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Photo Lake Wichita of Early Development.jpg

Bio


1901

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Bio


1901

 
 

LAKE WICHITA. Lake Wichita is a manmade reservoir on the southern edge of Wichita Falls in southeastern Wichita County and northeastern Archer County. In 1887, Joseph A. Kemp proposed a bond issue to finance the construction of a dam and a reservoir on Holliday Creek. However, the Texas Constitution of 1876 then prohibited such bond issues. When lobbying trips to Austin and even Washington, D.C., failed to secure backing for a constitutional amendment, Kemp moved to establish Lake Wichita through the Lake Wichita Irrigation and Water Company, which with a partner from Galveston, privately financed the construction of a dam and a reservoir just south of Wichita Falls. Within months, construction of the lake began. Residents of Bowman had to move to allow the water to fill the valley. Mr. J.S. Bridwell donated a portion of his land for the construction of the dam.

Lake Wichita, completed in 1901 at a cost of $175,000, had a surface area of 2,200 acres, a capacity of 14,000 acre-feet, and a drainage area of 134 square miles. This made Lake Wichita only the third manmade lake in Texas. Lake Wichita was only preceded by Lake Austin and Eagle Lake near Houston.

As the only lake of its kind in the area, people flocked to recreate at the “Gem of North Texas.” In 1909 a trolley line connected the city of Wichita Falls with the lake, which featured a recreational area including the three-story Colonnade pavilion. On August 2, 1912, at Dallas the Wichita Falls Water and Power Plant property, including the lake, was sold to a private business interest. Wichita Falls acquired the property by a bond issue on November 21, 1920. In 1921 the dirt dam was replaced by concrete.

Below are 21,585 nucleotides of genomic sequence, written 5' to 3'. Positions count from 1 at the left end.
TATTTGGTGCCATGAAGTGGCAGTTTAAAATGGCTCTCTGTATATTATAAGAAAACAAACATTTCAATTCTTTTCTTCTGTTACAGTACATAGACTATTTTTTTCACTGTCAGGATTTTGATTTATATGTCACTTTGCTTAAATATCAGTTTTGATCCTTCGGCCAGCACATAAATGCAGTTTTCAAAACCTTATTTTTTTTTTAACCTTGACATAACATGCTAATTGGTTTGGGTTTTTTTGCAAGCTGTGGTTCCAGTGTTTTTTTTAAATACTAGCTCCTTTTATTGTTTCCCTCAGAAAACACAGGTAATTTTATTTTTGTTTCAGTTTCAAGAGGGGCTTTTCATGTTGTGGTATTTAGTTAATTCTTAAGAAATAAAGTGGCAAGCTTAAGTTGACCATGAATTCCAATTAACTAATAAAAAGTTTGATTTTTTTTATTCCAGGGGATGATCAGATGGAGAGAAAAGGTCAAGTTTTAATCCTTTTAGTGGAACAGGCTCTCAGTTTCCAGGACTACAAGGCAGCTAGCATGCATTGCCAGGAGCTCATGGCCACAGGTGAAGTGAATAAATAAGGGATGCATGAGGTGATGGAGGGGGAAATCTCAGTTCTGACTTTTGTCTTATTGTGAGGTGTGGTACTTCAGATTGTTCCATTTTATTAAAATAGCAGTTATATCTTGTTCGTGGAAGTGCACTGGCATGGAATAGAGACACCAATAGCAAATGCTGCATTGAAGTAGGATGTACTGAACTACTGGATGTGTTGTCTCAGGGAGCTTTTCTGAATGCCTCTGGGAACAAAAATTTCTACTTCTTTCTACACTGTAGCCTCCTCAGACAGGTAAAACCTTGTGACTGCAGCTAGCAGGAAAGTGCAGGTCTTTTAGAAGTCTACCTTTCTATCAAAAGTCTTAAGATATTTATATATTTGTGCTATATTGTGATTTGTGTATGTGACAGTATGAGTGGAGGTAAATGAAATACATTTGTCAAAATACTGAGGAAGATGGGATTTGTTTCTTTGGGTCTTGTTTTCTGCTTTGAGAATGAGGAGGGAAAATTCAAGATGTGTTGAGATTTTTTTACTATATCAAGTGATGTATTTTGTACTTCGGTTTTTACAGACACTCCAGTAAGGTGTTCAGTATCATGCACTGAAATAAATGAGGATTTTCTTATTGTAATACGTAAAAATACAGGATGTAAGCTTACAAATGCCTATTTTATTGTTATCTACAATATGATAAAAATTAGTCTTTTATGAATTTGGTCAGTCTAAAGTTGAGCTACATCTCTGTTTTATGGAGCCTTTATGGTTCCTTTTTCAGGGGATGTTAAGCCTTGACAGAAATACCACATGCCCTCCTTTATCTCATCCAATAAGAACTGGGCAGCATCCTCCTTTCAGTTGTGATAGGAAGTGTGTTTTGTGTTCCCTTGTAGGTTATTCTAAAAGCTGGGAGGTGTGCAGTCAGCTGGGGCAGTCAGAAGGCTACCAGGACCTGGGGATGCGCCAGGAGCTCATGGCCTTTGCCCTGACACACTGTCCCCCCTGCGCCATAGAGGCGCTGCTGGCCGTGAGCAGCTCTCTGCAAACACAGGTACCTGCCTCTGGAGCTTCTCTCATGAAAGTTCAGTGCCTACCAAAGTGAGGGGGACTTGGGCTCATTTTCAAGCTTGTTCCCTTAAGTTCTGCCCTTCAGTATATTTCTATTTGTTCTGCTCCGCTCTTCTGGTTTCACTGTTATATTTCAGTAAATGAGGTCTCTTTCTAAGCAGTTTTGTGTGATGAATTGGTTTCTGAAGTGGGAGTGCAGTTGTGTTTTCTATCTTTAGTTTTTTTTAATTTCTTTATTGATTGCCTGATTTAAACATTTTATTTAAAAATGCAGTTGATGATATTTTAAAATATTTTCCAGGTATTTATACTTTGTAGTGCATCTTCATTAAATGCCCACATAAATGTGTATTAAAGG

Although the Lakeside Hotel burned in 1918 and was not rebuilt, the resort was popular for twenty years. Large crowds came on special days, and trains were run from towns including Fort Worth. In 1928 and 1929 the chamber of commerce sponsored carnivals. The lake subsequently declined as a resort, and the abandoned pavilion remained standing until 1955. In 1966 the city began selling some of the lake water to a nearby generating plant

Once alternative water supplies were developed, Wichita Falls initiated a project with the Corps of Engineers to control flooding below the reservoir. This project culminated in a new spillway being completed in August 1995 which is 4.7 feet lower than the original one. This reduced the surface acreage to 1,224 acres, mean depth to 4.5 feet and maximum depth to 9.5 feet. In an effort to sustain recreational use, the City of Wichita Falls diverts water from Lake Diversion in an attempt to maintain elevation at or near spillway level.

In March of 2004 a toxic golden alga event killed approximately 7,700 fish of which 93% were non-game fish. In March of 2007 another event occurred with an estimated 15,000 fish (primarily non-game species) dying. In February of 2009, a much larger golden alga event killed greater than 200,000 fish, including many game fish. In early 2012, another major kill occurred caused by a toxic golden alga bloom. Also in 2012, a prolonged drought significantly decreased water levels driving water temperatures and dissolved oxygen to lethal levels, resulting in two fish kill events that likely killed off all fish life. In 2014, Lake Wichita was nearly completely dry but rebounded in May 2015 when torrential rains filled the lake and water again went over the spillway.

Citations

"LAKE WICHITA," Handbook of Texas Online accessed May 11, 2015. Uploaded on June 15, 2010. Published by the Texas State Historical Association.

Lang, T., and R. Mauk. 2012. 2012 Fisheries Management Survey Report : Wichita Reservoir. Texas Parks and Wildlife Department, Inland Fisheries Division. FEDERAL AID PROJECT F-221-M-3.

B. B. Paddock, History and Biographical Record of North and West Texas, Vol. 2 (Chicago: Lewis Publishing Co., 1906), pp. 444-445.

 

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Gem of North Texas


Gem of North Texas

Gem of North Texas


Gem of North Texas

lake wichita photo.jpg

3rd Oldest Lake in Texas


3rd Oldest Lake in Texas

 

3rd Oldest Lake in Texas


3rd Oldest Lake in Texas

 

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